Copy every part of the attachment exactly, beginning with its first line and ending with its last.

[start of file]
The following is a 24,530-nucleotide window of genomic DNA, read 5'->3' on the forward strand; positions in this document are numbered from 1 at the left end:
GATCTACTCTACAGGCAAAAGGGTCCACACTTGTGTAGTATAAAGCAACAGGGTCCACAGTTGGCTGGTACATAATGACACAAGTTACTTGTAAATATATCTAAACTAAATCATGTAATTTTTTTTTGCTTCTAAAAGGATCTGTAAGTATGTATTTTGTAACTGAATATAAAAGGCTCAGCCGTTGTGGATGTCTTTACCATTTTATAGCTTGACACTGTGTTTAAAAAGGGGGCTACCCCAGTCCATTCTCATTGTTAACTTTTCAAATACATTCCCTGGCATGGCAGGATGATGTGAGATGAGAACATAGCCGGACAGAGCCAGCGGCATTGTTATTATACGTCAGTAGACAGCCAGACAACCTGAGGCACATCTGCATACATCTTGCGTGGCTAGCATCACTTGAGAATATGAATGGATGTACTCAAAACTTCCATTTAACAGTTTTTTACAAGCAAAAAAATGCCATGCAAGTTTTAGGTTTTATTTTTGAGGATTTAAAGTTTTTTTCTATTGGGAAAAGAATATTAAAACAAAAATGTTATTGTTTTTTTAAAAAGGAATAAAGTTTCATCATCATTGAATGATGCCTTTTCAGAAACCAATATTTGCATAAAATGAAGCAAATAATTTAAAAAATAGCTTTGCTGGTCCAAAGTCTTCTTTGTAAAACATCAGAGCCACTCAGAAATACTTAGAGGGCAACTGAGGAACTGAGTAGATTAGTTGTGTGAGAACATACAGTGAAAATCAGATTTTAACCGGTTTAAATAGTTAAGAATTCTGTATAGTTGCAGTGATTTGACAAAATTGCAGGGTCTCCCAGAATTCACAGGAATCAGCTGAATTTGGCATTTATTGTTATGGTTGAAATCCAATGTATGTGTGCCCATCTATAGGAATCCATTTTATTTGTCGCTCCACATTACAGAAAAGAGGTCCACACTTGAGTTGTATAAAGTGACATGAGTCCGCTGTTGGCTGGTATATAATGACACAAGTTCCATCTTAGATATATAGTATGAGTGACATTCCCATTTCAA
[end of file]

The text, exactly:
The following is a 24,530-nucleotide window of genomic DNA, read 5'->3' on the forward strand; positions in this document are numbered from 1 at the left end:
GATCTACTCTACAGGCAAAAGGGTCCACACTTGTGTAGTATAAAGCAACAGGGTCCACAGTTGGCTGGTACATAATGACACAAGTTACTTGTAAATATATCTAAACTAAATCATGTAATTTTTTTTTGCTTCTAAAAGGATCTGTAAGTATGTATTTTGTAACTGAATATAAAAGGCTCAGCCGTTGTGGATGTCTTTACCATTTTATAGCTTGACACTGTGTTTAAAAAGGGGGCTACCCCAGTCCATTCTCATTGTTAACTTTTCAAATACATTCCCTGGCATGGCAGGATGATGTGAGATGAGAACATAGCCGGACAGAGCCAGCGGCATTGTTATTATACGTCAGTAGACAGCCAGACAACCTGAGGCACATCTGCATACATCTTGCGTGGCTAGCATCACTTGAGAATATGAATGGATGTACTCAAAACTTCCATTTAACAGTTTTTTACAAGCAAAAAAATGCCATGCAAGTTTTAGGTTTTATTTTTGAGGATTTAAAGTTTTTTTCTATTGGGAAAAGAATATTAAAACAAAAATGTTATTGTTTTTTTAAAAAGGAATAAAGTTTCATCATCATTGAATGATGCCTTTTCAGAAACCAATATTTGCATAAAATGAAGCAAATAATTTAAAAAATAGCTTTGCTGGTCCAAAGTCTTCTTTGTAAAACATCAGAGCCACTCAGAAATACTTAGAGGGCAACTGAGGAACTGAGTAGATTAGTTGTGTGAGAACATACAGTGAAAATCAGATTTTAACCGGTTTAAATAGTTAAGAATTCTGTATAGTTGCAGTGATTTGACAAAATTGCAGGGTCTCCCAGAATTCACAGGAATCAGCTGAATTTGGCATTTATTGTTATGGTTGAAATCCAATGTATGTGTGCCCATCTATAGGAATCCATTTTATTTGTCGCTCCACATTACAGAAAAGAGGTCCACACTTGAGTTGTATAAAGTGACATGAGTCCGCTGTTGGCTGGTATATAATGACACAAGTTCCATCTTAGATATATAGTATGAGTGACATTCCCATTTCAA